Using Sketchup to Make 3D Printable Models

Using Sketchup to Make 3D Printable Models

Sketchup is a great free program for making 3D objects like buildings, project cases and spare parts because it has a lot of built-in helpers to make smooth, mechanical shapes.

In this article we will show you how to make and print 3D models with Sketchup Make, the free version of Sketchup, and how to fix the scale of your models and export to useful formats like STL in our old friend Blender 3D for use on online 3D printing services or from printing on your own 3D printer.

Note: if you have not installed Sketchup Make, you can download and install the software here.

Sketchup Make Object

To make your 3D model, open Sketchup and use a useful template like the one for 3D printing. This helpfully superimposes a box the size of the working area of a Makerbot 3D printer. This is great if you have a Makerbot 3D printer and makes you produce models in a useful scale.

Make the model in Sketchup, and when you are finished pay close attention to the size so you can check it later.


To measure an edge, use the pencil tool, find the midpoint and stretch it out to the other edge midpoint, and note the measurement in the bottom right-hand corner.

Exporting 1 – Shapeways

To export the object, go to “File -> Export -> 3D Model,” and choose “Collada (DAE)” as the export format from the drop-down menu.


Set the output options by clicking the options button and checking “Export Edges,” “Triangulate all Faces,” and “Preserve Component Hierarchies.”


Save your file.

If you are uploading your file to an online service such as Shapeways this is all you need to do. It works perfectly right out of the box. Even if it doesn’t work quite the way you think it will, Shapeways enables you to rescale your file up to the exact size you need it to be.


Click the “Scale” button, and add the correct measurements.

That’s all fine and dandy if your only option is Shapeways. But what if you are not using Shapeways or use a service (or have a printer yourself) that only uses STL files? In order to make this work you need another strategy, and we’ve come up with a really good one.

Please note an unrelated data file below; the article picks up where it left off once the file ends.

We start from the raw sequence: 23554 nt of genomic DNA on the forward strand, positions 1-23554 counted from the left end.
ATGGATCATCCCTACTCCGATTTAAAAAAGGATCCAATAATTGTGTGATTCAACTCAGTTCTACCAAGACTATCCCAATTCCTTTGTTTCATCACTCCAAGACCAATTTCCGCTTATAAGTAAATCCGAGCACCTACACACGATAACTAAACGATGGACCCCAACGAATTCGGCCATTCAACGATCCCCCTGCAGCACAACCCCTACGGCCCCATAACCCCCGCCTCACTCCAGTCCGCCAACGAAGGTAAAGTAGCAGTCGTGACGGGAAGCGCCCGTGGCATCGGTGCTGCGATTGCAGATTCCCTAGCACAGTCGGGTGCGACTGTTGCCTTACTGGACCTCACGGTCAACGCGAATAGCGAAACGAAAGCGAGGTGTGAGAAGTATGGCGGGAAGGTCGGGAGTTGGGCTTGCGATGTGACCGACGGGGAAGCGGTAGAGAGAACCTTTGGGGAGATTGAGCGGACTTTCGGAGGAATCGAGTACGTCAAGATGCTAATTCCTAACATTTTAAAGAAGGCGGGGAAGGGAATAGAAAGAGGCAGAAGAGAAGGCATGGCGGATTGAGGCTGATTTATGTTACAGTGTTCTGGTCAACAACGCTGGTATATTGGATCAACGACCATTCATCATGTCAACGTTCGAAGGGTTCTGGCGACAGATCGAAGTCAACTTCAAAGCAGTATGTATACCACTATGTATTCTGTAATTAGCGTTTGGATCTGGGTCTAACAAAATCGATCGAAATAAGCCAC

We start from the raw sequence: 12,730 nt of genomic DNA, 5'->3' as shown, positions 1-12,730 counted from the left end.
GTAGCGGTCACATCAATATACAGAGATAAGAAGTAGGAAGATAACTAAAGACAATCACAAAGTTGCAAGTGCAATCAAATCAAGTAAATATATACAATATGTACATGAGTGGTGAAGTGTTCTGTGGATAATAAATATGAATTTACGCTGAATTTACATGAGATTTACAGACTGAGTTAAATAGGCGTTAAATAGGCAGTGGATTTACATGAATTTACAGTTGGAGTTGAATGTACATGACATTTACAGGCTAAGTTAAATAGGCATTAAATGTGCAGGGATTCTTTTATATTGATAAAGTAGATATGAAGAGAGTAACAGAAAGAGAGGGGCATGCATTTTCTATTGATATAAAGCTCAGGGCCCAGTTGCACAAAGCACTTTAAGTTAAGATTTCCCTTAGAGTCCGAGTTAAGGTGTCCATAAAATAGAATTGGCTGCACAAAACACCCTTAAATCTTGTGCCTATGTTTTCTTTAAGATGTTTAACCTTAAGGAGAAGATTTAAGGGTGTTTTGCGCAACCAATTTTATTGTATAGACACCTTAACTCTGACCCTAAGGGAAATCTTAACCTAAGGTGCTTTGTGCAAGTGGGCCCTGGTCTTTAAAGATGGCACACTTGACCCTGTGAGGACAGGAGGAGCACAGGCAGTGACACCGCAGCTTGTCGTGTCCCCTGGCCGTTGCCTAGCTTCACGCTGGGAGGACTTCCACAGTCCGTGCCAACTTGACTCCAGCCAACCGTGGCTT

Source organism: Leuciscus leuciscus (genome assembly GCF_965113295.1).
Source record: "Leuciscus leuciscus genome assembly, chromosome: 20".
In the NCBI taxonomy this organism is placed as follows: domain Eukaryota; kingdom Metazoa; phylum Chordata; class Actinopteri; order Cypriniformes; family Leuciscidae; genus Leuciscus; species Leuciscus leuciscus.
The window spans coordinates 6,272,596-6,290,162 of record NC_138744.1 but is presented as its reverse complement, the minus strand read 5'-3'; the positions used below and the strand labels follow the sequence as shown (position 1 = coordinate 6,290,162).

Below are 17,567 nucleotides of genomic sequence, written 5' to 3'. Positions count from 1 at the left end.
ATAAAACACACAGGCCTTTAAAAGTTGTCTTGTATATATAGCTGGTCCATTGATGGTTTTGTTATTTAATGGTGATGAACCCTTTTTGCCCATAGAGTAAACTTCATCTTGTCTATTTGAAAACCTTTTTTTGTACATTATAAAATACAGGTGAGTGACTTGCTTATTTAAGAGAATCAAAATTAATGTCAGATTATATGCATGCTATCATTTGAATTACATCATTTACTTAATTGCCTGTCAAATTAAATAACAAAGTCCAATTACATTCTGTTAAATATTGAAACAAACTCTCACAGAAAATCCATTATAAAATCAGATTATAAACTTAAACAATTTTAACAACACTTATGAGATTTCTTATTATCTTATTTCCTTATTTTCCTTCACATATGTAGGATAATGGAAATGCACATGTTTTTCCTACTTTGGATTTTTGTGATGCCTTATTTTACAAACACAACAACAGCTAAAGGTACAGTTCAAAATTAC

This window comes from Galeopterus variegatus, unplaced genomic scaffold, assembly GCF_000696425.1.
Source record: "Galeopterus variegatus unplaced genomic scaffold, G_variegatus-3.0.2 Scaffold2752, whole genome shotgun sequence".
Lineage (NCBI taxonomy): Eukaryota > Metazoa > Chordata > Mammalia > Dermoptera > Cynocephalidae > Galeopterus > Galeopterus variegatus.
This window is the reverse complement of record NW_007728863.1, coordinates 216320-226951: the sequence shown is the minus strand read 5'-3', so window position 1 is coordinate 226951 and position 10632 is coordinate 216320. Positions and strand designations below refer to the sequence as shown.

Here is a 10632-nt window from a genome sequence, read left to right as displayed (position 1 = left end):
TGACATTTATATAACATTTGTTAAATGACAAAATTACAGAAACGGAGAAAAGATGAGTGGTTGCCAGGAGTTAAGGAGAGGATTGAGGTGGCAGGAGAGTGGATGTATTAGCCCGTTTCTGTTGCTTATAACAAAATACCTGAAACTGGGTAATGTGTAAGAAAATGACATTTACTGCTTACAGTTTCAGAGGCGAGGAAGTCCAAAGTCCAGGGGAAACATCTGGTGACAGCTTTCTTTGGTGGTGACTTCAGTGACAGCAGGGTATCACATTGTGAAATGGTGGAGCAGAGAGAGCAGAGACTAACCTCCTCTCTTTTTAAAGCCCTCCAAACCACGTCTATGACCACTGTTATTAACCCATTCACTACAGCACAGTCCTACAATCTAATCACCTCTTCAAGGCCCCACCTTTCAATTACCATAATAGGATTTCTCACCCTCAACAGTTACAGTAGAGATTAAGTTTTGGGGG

Exporting 2 – Blender converting

To get a legit STL file directly out of Sketchup means you have to purchase the Pro version, which is a good way to go if you have the money, but what if this is a one-off? It can be done, but it’s tricky to find out how to do it so it works. Using this method you can convert the file and make a proper STL using Blender 3D.

Import the DAE file using “Import -> Collada (Default) (.dae).”


On the “Scene” properties tab on the right tooldrawer, choose “Metric” as your scene units.


Now Export the file as an STL using “Export -> STL.”

On the left-hand side at the bottom of the exporter you will see the exporter settings. Change the “Scale” to 1000. As the default seems to be one unit per blender unit, exporting it as is doesn’t work. You need to multiply it for the proper scale.


Now you may export your file as an STL file by naming it, choosing a location to save it and clicking OK.

When you print it to your own printer or upload this STL file to Shapeways or indeed any other online 3D printing service, your STL file will be the correct scale according to your original design in Sketchup.



That’s how you use Blender 3D to make STL files from your Sketchup models for 3D printing. It’s a simple technique, but a powerful one, if you plan on designing a lot of models in Sketchup for printing.

If you enjoyed this article and have any questions about Sketchup, Blender or 3D printing, please let us know in the comments below.

Phil South
Phil South

Phil South has been writing about tech subjects for over 30 years. Starting out with Your Sinclair magazine in the 80s, and then MacUser and Computer Shopper. He's designed user interfaces for groundbreaking music software, been the technical editor on film making and visual effects books for Elsevier, and helped create the MTE YouTube Channel. He lives and works in South Wales, UK.

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